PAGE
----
January 28, 2012 6 Min Read

Review by: Fusion3600

Plot: What’s it about?

Helena (Stephanie Leonidas) is a circus performer, but she wants to escape to a more normal life. This strikes her mother as quite odd, since the young audience members would like to run away to join the circus, while Helena seeks to leave it behind. As much as she would like to skip her performance, Helena puts on her act and juggles, much to the delight of the crowd. But when she returns backstage, she learns her mother has been taken in an ambulance. Now her father has to choose between staying by his ailing wife’s side or pushing on with the circus, so the performances can continue. At the same time, Helena is sent to stay with her aunt Nan (Dora Bryan) and there she begins to have unusual dreams. Already frustrated with her life, now she is consumed with fear about her mother, so her mind is very turbulent. She soon finds herself in an alternate world, one that resembles her own artwork, her escape from the circus lifestyle. But all is not well here either, so can Helena manage to stabilize this world, even if not her own?

Looks aren’t everything, right? That is the old adage, but can a movie succeed even if its visuals are by and large its greatest accomplishment? I’ve seen a lot of films with incredible, lavish visuals, but few can compete with MirroMask in that respect. This is without question a visual masterpiece, a unique vision that strikes us from the first second and never releases hold. As often as I have lamented digital effects, I’ve seen in MirrorMask how well the digital realm can be put to use. A surreal, dreamlike world is created, one that seems almost real at times, but at the same time, so different from our own. I found myself lost in the visuals at times, with so much detail and depth on showcase. The story here is a little pretentious at times, but is decent, though it takes a backseat to the visuals from start to finish. The cast is fine across the board, but like the story, the actors are overshadowed by the production design. In the end, MirrorMask is recommended thanks to the incredible visuals, even if the other elements come off as a tad thin.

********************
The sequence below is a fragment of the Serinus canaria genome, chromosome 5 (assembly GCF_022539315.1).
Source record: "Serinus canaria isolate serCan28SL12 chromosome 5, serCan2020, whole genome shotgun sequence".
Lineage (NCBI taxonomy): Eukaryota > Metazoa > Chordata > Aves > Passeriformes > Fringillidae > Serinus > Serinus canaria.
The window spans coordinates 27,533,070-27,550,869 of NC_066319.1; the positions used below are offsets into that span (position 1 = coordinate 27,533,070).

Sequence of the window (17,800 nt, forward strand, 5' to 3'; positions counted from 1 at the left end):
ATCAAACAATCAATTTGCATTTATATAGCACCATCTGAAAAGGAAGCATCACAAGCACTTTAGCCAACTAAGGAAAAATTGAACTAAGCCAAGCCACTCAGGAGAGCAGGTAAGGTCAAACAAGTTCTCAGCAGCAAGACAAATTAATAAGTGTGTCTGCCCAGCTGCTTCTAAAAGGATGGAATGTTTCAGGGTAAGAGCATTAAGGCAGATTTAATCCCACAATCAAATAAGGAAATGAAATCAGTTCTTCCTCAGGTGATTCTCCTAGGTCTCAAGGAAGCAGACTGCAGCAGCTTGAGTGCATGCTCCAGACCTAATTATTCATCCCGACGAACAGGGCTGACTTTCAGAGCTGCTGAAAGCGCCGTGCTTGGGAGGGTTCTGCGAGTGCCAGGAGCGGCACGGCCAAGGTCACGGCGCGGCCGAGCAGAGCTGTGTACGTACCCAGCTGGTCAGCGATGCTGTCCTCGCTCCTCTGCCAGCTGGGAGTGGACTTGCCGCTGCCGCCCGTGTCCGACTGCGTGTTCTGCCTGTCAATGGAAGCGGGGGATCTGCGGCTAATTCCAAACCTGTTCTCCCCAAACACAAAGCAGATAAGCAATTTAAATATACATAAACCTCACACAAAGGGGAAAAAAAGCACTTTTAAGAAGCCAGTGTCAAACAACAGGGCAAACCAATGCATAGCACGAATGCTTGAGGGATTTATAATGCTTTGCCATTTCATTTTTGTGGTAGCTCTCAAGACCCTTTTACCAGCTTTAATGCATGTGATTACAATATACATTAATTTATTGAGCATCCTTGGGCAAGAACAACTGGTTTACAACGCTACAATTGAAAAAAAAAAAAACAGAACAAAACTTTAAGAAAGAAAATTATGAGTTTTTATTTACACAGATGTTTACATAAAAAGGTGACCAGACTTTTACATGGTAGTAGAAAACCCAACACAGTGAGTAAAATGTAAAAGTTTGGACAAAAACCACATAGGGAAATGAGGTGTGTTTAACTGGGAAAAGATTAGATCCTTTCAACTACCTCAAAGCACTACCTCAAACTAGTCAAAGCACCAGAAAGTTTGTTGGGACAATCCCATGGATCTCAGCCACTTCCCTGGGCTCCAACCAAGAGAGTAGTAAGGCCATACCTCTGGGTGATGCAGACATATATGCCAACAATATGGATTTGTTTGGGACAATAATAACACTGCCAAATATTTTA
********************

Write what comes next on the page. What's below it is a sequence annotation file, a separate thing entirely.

Video: How does it look?

MirrorMask is presented in 1.85:1 anamorphic widescreen. This movie is all visuals and thankfully, this transfer is able to let the visuals flow full force. The print is flawless, so there are no issues of softness or debris, which was very important in this case. The image is also very sharp, so detail is crisp and fine, down to the subtle touches, which are frequent in MirrorMask. The depth is good, but not quite up the same level as the more elite transfers, though few are. The colors are as intended, so hues sometimes have a specific tint, while contrast is excellent and never wavers. This is a superb visual effort and with such rich visual material in the movie itself, the transfer needed to be this good.

Audio: How does it sound?

The soundtrack isn’t as impressive as the visuals, but this Dolby Digital 5.1 option has enough presence to satisfy most ears. The film’s music doesn’t always seem appropriate, but it sounds terrific here and has a lot of life and presence. The background noise comes through well, but isn’t always as active as I would like, but I wouldn’t call it lacking by any means. A handful of scenes could use a boost of power, but by and large, the surrounds are used well enough. I found dialogue to be solid, but in a few instances the vocals seem too low, so you might have a touch of trouble in those sequences. This disc also includes Portuguese and Thai soundtracks, as well as subtitles in English, French, Spanish, Portuguese, Chinese, Korean, and Thai.

Supplements: What are the extras?

There is a lot of material to cover here, including a number of brief, but insightful behind the scenes looks at how the film’s visuals were created. You can watch as the magic unfolds, as well as check out interviews, watch a time lapse look at one day of production, and sit in on some Q&A sessions. The featurettes don’t run as long as I would like, but they do contain some worthwhile information. An audio commentary track with director Dave McKean and writer Neil Gaiman proves to be the best of the supplements, with quite a lot of great insight into the material and this production.

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